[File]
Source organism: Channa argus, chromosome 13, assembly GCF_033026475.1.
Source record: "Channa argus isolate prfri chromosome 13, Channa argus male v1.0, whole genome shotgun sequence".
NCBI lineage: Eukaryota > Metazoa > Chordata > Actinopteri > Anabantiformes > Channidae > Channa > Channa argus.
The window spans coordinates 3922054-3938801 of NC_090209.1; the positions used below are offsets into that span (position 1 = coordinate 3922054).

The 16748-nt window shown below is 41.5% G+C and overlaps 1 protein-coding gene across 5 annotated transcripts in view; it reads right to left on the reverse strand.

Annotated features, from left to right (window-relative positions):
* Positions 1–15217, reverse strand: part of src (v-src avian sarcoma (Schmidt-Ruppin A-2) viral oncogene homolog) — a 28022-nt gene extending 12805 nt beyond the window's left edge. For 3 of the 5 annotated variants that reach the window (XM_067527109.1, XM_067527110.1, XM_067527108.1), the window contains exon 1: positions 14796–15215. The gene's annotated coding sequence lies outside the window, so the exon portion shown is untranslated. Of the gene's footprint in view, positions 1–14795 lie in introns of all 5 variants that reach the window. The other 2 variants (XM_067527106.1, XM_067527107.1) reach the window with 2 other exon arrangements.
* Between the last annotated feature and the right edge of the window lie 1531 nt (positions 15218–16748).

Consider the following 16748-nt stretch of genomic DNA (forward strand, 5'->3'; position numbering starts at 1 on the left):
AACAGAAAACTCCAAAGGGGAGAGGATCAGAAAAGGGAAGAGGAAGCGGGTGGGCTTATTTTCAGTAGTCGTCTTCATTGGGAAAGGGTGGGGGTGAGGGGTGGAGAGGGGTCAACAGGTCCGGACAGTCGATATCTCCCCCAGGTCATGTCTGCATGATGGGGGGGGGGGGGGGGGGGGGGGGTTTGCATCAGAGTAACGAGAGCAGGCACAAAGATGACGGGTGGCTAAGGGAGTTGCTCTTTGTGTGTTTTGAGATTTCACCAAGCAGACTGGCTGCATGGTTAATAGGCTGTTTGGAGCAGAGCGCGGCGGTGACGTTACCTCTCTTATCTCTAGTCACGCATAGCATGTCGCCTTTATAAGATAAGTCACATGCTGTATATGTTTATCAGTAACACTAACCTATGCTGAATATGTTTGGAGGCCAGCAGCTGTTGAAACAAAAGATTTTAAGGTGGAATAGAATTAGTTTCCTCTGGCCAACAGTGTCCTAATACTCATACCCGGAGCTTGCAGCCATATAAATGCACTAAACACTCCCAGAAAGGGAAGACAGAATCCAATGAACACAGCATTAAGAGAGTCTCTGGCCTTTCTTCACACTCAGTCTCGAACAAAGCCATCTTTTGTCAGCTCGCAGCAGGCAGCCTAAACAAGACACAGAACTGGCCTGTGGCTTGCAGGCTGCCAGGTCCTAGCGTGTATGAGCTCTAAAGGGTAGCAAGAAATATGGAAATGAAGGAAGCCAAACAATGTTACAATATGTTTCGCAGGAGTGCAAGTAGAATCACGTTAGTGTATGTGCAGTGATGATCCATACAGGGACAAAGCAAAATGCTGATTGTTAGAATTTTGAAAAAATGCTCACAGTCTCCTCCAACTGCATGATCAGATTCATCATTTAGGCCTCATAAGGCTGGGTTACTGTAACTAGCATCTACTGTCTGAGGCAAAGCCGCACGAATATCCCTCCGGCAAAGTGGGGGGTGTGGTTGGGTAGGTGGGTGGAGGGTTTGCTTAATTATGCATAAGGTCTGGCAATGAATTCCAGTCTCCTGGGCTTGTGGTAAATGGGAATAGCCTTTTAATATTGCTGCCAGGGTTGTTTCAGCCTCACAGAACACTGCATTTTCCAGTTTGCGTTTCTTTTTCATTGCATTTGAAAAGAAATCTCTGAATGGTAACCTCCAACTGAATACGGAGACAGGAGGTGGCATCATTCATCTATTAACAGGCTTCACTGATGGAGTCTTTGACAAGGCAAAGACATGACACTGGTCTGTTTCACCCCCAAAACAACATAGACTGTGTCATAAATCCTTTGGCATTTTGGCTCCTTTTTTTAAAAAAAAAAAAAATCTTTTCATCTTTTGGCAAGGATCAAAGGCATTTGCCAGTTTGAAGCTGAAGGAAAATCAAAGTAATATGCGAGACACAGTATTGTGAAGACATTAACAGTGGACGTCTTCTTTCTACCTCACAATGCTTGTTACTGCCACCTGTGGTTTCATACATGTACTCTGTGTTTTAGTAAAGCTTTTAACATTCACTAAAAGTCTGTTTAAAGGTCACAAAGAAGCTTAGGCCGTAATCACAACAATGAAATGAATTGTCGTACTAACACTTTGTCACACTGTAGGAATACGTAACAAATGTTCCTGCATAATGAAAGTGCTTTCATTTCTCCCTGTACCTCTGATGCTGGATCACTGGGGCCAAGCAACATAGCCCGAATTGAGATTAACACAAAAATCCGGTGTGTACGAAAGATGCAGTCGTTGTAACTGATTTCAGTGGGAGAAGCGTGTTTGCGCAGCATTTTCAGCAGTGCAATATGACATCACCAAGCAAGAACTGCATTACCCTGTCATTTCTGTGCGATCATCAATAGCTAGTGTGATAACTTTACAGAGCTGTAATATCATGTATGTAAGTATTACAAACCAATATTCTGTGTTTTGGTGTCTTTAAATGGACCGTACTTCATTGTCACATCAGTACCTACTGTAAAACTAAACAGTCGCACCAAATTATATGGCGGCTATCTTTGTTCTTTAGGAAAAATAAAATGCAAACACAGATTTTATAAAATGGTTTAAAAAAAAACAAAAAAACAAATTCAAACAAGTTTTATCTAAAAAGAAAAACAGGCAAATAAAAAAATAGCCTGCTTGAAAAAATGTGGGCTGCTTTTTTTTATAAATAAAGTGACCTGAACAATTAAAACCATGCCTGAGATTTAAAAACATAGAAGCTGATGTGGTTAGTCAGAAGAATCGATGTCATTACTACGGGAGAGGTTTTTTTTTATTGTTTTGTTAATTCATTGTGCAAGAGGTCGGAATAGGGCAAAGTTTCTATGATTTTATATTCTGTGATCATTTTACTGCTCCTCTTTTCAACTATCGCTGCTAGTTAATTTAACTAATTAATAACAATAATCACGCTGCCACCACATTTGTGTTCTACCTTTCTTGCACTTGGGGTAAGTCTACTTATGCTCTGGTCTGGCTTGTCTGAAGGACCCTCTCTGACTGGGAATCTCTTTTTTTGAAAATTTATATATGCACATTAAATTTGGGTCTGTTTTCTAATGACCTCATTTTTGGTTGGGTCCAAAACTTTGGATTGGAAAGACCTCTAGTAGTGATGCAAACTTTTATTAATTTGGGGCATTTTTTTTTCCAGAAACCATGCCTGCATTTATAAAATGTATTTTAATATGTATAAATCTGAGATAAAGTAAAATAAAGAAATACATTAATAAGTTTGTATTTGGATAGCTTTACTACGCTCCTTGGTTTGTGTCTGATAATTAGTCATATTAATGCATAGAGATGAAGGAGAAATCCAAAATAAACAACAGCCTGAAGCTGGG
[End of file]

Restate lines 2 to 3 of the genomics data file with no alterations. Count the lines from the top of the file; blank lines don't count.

Source record: "Channa argus isolate prfri chromosome 13, Channa argus male v1.0, whole genome shotgun sequence".
NCBI lineage: Eukaryota > Metazoa > Chordata > Actinopteri > Anabantiformes > Channidae > Channa > Channa argus.